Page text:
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The Role of Endothelium Dysfunction in Progression of CKD (Chronic Kidney Disease) After AKI (Acute Kidney Injury)

This study has been completed.
Information provided by:
University of Alabama at Birmingham Identifier:
First received: July 28, 2006
Last updated: February 16, 2010
Last verified: February 2010
To understand how AKI (Acute Kidney Injury) leads to chronic kidney disease so therapies can be found to alter the progression of events thereby significantly impacting the long-term outcomes of children who develop AKI.

Acute Renal Failure Chronic Kidney Failure Endothelial Dysfunction Hemolytic-uremic Syndrome (HUS)

Study Type: Observational
Study Design: Observational Model: Cohort
Time Perspective: Cross-Sectional
Official Title: The Role of Endothelium Dysfunction in Progression of CKD (Chronic Kidney Disease) After AKI (Acute Kidney Injury)

Resource links provided by NLM:

Further study details as provided by University of Alabama at Birmingham:

Enrollment: 36
Study Start Date: April 2008
Study Completion Date: July 2009
Primary Completion Date: July 2009 (Final data collection date for primary outcome measure)
those with previous history of Acute kidney injury

Detailed Description:
This research study is designed to study what happens to the kidneys after they have an injury. There is some evidence that even if there appears to be great improvement of kidney function, an injury can put patients at risk for long-term problems with their kidney function and increase their risk to have high blood pressure. We want to collect information from participants to help explain why this injury can cause future problems, including Chronic Kidney Disease (CKD) which may help us prevent these health problems.

Ages Eligible for Study:   2 Years to 20 Years   (Child, Adult)
Sexes Eligible for Study:   All
Accepts Healthy Volunteers:   Yes
Sampling Method:   Non-Probability Sample
Study Population
Children 2-20 years old with history of acute kidney injury

Inclusion Criteria:

  • Children between age 2-20
  • Decrease in renal function by 25% or greater
  • Renal function has returned to normal

Exclusion Criteria:

  • History of chronic disease
  • Cancer
  • Congenital heart disease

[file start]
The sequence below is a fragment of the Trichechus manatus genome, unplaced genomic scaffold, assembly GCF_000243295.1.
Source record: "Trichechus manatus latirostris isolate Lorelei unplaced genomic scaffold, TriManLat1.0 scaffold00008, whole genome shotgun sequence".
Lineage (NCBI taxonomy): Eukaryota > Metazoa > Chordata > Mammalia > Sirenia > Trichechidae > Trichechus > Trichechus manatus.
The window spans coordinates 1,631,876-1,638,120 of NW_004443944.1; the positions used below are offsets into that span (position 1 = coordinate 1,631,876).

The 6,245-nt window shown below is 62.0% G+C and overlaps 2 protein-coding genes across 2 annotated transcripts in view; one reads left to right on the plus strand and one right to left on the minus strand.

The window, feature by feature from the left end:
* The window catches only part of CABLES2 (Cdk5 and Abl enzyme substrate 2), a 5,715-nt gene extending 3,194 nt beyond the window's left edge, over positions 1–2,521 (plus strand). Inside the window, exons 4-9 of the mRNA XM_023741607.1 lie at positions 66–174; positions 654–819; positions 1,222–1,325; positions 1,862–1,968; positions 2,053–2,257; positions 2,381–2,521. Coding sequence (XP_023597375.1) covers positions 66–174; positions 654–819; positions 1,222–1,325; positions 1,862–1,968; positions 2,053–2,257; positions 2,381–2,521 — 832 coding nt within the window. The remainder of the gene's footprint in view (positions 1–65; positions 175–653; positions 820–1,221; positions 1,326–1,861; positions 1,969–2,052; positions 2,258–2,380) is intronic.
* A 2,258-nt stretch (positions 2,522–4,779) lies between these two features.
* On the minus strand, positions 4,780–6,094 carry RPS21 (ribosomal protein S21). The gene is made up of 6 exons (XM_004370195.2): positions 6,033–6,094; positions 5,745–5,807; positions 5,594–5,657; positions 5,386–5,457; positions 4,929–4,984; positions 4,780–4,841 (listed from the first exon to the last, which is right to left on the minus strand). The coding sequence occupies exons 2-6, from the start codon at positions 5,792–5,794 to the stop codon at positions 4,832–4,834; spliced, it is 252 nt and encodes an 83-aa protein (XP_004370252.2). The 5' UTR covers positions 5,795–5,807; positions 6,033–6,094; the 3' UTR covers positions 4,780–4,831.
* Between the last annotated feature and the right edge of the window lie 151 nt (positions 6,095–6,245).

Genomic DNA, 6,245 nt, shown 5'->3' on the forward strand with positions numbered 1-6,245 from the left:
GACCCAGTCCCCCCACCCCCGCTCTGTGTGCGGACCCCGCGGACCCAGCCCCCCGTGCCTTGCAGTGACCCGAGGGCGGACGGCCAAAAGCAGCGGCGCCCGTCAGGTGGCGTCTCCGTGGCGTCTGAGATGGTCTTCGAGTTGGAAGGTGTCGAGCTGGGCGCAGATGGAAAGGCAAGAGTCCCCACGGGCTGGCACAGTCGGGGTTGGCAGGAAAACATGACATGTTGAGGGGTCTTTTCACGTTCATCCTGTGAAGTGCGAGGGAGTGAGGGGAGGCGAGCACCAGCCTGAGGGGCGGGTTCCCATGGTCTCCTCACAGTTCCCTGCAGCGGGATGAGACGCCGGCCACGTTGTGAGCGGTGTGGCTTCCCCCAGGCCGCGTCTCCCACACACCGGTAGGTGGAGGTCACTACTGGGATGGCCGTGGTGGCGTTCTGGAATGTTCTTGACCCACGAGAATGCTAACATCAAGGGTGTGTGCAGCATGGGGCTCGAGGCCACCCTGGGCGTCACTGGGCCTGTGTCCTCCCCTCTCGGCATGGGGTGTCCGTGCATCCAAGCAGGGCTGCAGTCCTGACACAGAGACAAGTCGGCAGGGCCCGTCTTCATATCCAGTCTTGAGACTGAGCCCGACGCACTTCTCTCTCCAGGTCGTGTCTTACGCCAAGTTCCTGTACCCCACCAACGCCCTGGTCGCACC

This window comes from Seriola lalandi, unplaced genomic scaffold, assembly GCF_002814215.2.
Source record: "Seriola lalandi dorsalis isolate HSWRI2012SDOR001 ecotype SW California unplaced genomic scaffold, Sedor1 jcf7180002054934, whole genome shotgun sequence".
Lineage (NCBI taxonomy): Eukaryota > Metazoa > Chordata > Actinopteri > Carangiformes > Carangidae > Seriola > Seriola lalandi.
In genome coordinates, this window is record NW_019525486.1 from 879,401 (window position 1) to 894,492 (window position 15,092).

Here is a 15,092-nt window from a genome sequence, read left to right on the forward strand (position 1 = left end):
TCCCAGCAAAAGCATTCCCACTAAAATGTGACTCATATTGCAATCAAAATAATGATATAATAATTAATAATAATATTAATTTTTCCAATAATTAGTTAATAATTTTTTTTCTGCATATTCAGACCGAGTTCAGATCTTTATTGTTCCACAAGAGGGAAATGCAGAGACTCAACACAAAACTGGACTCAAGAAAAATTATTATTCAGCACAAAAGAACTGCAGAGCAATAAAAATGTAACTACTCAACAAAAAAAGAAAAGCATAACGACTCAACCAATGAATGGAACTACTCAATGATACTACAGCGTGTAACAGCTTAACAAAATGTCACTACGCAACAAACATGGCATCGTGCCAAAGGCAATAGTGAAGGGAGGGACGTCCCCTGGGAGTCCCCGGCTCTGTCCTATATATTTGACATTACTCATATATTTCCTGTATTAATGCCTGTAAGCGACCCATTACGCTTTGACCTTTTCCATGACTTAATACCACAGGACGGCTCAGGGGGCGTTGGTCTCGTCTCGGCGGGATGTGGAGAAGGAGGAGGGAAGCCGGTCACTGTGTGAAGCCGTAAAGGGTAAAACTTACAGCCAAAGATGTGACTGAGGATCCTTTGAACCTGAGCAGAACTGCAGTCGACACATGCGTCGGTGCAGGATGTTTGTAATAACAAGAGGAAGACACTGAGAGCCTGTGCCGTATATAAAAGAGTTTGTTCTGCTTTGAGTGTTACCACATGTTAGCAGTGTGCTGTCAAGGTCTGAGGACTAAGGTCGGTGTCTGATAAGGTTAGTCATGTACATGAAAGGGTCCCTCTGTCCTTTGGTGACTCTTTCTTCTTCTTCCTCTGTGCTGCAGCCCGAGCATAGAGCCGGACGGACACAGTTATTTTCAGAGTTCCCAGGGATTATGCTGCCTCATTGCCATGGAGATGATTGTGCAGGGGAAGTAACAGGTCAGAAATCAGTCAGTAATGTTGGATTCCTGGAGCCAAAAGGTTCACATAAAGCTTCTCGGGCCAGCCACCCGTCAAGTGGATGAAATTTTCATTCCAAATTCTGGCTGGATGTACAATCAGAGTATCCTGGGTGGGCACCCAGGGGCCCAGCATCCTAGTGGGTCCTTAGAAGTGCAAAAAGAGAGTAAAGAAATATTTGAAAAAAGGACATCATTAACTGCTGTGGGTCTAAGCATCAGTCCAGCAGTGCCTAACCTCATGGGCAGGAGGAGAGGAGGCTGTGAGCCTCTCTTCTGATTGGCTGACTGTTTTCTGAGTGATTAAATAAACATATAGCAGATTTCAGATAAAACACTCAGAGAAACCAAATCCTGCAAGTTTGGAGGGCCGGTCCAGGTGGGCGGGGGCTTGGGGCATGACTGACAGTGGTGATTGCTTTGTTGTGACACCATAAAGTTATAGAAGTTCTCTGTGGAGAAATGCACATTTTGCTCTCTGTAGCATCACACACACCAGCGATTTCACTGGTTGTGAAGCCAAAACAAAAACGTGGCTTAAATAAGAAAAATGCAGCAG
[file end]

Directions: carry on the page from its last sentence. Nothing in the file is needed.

• Organ Transplantation
  • Liver disease
  • Pulmonary disease
  • Diabetes other primary metabolic condition
  • Severe neurologic impairments
  • Hypertension
  • Auto-immune
  • Infectious disease or renal disease
  • Smokers
  • Renal disease w/primary cause i.e. - HUS or Glomerulonephritis
  • severe allergies including allergy to seafood and/or iodine
  Contacts and Locations
Choosing to participate in a study is an important personal decision. Talk with your doctor and family members or friends about deciding to join a study. To learn more about this study, you or your doctor may contact the study research staff using the Contacts provided below. For general information, see Learn About Clinical Studies.

Please refer to this study by its identifier: NCT00358306

Sponsors and Collaborators
University of Alabama at Birmingham
Principal Investigator: David Askenazi, MD UAB Pediatric Nephrology
  More Information

Responsible Party: David Askenazi M.D., UAB Identifier: NCT00358306     History of Changes
Other Study ID Numbers: F070309010
Study First Received: July 28, 2006
Last Updated: February 16, 2010

Keywords provided by University of Alabama at Birmingham:
Chronic Kidney Disease
Acute Kidney Injury
Hemolytic-uremic syndrome (HUS)

Additional relevant MeSH terms:
Kidney Diseases
Renal Insufficiency, Chronic
Renal Insufficiency
Acute Kidney Injury
Kidney Failure, Chronic
Hemolytic-Uremic Syndrome
Urologic Diseases
Pathologic Processes
Anemia, Hemolytic
Hematologic Diseases
Thrombotic Microangiopathies
Blood Platelet Disorders processed this record on September 19, 2017